Define the relation $R\subset \mathbb{ℕ} × \mathbb{ℕ}$

I'm working on a task I dont really understand. It says

"Define the relation $R\subset \mathbb{ℕ} × \mathbb{ℕ}$ by: $R = \{(a,b) \in \mathbb{N} : a-2 \le b \le a+2\}$.

Draw the graph of the relation, restricted on the natural numbers between $0$ and $10$. Expected answer (motivated): A graph, with $11$ vertices, and an arrow pointing from $V_1$ and $V_2$ if $(V_1, V_2) \in R$."

So $R\subset \mathbb{ℕ} × \mathbb{ℕ}$. $\mathbb{N} \times\mathbb{N}$ is $\{(0,0),(0,1),(0,2),...\}$ and so on all the way to $10$, then $\{(1,0), (1,1), ...\}$ all the what to $10$ agan, and again and so on. U get the point. So I now what kind of numbers I am suppose to work with. When I get to the $R = \{(a,b) ∈ ℕ : a-2 ≤ b ≤ a+2\}$ part, it's kind of more confusing. $(a,b) \in\mathbb{N}$ is fair enough. "$a$" and "$b$" could be a number between $0-10$. The last part is okey too, just choose a number for $a$ and $b$ from set $R$. If true it is in the relation. But how should I draw a graph out of this? I don't kind of see the connection between.
Thanks for all answer! :D

• The basic idea is that you write the numbers $0, 1, 2, ..., 10$ out on a piece of paper and then connect the two numbers $a$ and $b$ if $(a, b) \in R$. Each number is a vertex and $R$ represents the edge list. – Noble Mushtak Jun 9 '16 at 19:43
• Are you familiar with the notion of a combinatorial graph? See en.wikipedia.org/wiki/Graph_(discrete_mathematics). – Jakob Hansen Jun 9 '16 at 19:44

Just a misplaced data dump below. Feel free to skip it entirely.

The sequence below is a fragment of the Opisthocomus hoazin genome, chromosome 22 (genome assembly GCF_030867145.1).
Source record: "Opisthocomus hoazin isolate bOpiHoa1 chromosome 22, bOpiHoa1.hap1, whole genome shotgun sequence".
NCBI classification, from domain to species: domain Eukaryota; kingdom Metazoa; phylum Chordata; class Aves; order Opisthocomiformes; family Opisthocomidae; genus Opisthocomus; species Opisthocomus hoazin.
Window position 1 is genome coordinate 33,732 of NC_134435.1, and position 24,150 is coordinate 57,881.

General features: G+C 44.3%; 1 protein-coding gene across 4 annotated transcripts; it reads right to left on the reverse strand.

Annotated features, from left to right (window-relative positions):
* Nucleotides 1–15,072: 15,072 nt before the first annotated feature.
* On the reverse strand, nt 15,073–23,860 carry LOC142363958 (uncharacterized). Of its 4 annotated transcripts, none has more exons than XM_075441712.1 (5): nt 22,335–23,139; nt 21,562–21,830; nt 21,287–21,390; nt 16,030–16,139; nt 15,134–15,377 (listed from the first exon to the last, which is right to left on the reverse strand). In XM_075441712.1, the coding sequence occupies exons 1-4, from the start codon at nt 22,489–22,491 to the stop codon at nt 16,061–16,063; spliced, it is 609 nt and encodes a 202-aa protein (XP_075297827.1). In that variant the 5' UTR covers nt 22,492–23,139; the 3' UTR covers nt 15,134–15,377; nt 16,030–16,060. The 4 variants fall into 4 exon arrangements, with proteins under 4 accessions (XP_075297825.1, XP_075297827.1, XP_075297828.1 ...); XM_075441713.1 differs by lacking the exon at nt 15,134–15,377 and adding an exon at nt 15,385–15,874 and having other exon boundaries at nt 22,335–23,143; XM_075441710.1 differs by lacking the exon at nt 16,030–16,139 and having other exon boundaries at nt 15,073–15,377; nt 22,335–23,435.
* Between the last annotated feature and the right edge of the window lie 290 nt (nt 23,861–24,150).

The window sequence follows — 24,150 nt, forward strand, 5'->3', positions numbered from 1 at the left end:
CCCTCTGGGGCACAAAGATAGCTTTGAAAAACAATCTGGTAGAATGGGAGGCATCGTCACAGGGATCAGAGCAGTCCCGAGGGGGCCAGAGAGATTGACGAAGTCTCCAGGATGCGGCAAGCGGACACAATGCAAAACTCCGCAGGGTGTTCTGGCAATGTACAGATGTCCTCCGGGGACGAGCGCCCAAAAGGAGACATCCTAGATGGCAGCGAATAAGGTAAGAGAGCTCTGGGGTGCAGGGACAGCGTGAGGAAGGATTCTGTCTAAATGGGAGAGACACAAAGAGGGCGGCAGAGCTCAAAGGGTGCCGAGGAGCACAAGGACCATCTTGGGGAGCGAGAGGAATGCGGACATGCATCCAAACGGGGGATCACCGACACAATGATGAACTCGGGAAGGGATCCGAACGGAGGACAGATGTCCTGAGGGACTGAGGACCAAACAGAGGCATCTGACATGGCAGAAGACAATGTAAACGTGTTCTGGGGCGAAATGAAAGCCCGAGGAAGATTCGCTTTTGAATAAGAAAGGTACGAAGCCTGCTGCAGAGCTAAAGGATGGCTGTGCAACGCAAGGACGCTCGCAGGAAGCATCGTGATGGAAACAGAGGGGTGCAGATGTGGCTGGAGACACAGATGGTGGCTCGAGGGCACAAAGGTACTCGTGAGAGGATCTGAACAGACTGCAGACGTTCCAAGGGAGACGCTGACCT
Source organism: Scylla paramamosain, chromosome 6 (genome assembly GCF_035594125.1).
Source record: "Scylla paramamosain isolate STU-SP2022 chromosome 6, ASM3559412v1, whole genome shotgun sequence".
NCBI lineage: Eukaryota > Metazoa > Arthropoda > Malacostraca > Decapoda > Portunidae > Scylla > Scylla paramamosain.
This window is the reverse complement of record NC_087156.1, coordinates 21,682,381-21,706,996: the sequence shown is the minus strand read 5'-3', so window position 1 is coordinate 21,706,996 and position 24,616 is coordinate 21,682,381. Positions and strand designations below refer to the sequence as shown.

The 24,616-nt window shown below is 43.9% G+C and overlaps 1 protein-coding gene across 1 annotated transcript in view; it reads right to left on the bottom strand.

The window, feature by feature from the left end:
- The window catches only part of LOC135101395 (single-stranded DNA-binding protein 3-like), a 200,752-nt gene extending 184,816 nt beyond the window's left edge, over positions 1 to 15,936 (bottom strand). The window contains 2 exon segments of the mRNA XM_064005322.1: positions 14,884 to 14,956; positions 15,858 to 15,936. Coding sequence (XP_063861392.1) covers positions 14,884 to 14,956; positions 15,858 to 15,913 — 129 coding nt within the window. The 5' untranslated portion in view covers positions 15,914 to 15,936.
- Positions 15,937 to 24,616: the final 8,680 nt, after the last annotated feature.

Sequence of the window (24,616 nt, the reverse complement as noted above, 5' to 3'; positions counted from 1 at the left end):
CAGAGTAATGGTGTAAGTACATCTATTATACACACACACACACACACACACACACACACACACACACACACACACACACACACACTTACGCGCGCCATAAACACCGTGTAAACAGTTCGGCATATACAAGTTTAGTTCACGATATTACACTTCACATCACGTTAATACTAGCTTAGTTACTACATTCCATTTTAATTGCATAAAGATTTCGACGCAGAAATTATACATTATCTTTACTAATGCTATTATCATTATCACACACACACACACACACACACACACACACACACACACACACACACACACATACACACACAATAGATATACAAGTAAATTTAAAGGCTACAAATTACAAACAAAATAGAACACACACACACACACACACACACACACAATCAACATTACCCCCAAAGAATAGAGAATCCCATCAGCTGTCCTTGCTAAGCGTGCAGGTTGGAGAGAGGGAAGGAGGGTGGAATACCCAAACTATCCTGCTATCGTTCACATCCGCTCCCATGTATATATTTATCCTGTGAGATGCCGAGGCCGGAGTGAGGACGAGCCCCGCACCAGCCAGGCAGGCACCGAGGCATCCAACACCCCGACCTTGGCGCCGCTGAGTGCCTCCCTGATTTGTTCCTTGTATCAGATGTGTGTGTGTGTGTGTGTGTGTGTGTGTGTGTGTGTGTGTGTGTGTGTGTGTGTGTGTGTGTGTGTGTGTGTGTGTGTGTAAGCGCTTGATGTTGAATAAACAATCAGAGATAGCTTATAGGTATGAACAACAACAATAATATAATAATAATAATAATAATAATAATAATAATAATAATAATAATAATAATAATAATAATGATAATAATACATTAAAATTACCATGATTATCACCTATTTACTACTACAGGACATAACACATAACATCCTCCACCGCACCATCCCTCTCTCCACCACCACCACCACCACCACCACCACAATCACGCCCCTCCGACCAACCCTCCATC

Would the graph look something like this? :

My drawing skills is not at a top level today, but I think this is how the graph should look like if I did understand u guys right. NOTE: The both way arrows are suppose to be two separated arrow, I just draw both way arrows to save some space. I dont know if it matters.

• This is correct. Great job! – Noble Mushtak Jun 9 '16 at 20:09
• Okey, nice! Thanks 4 the help! :D – Christian Iversen Jun 9 '16 at 20:10

They want you to create a graph where $0, 1, 2, .., 10$ are the verticies and the vertices are connected if and only if $(a, b) \in R$. The relation $R$ is basically an edge list for this graph. We know that: $$(a, b) \in R \iff a-2 \leq b \leq a+2$$

However, this inequality can be more succinctly written as $\lvert a-b \rvert \leq 2$. Thus, two vertices are connected if they have a difference less than or equal to $2$. If we examine each vertex individually, we find:

• $0$ will be connected to $0, 1, 2$
• $1$ will be connected to $0, 1, 2, 3$
• $2$ will be connected to $0, 1, 2, 3, 4$
• $3$ will be connected to $1, 2, 3, 4, 5$
• $4$ will be connected to $2, 3, 4, 5, 6$
• $5$ will be connected to $3, 4, 5, 6, 7$
• $6$ will be connected to $4, 5, 6, 7, 8$
• $7$ will be connected to $5, 6, 7, 8, 9$
• $8$ will be connected to $6, 7, 8, 9, 10$
• $9$ will be connected to $7, 8, 9, 10$
• $10$ will be connected to $8, 9, 10$

Thus, by using this rule of connected the vertices of numbers $0, 1, 2, ..., 10$, we can represent $R$ using a graph.

• Yeah, that's what I have done, but I have that all the vertices is also connected to them self, since it is true with this statement: a−2≤b≤a+2 – Christian Iversen Jun 9 '16 at 20:01
• @ChristianIversen That is correct. All of the vertices are connected to themselves. – Noble Mushtak Jun 9 '16 at 20:05
• So the picture I added as an answer is how the graph should look like, right ? – Christian Iversen Jun 9 '16 at 20:06

Start with $0.$ (0,0)(0,1),(0,2) are in R.

Make nodes for $0, 1$ and $2$ and draw your arrows from $0 \to 1$ and $0 \to 2$ and a little loop from 0 to itself.

What is $1$ related to? (1,0),(1,1,),(1,2),(1,3).

Make a node for $3$ that is somewhere convenient. Double end the existing arrow $0\iff 1$, make your arrows for $1\to2$ and $1\to3$, and the loop from 1 to 1.

etc.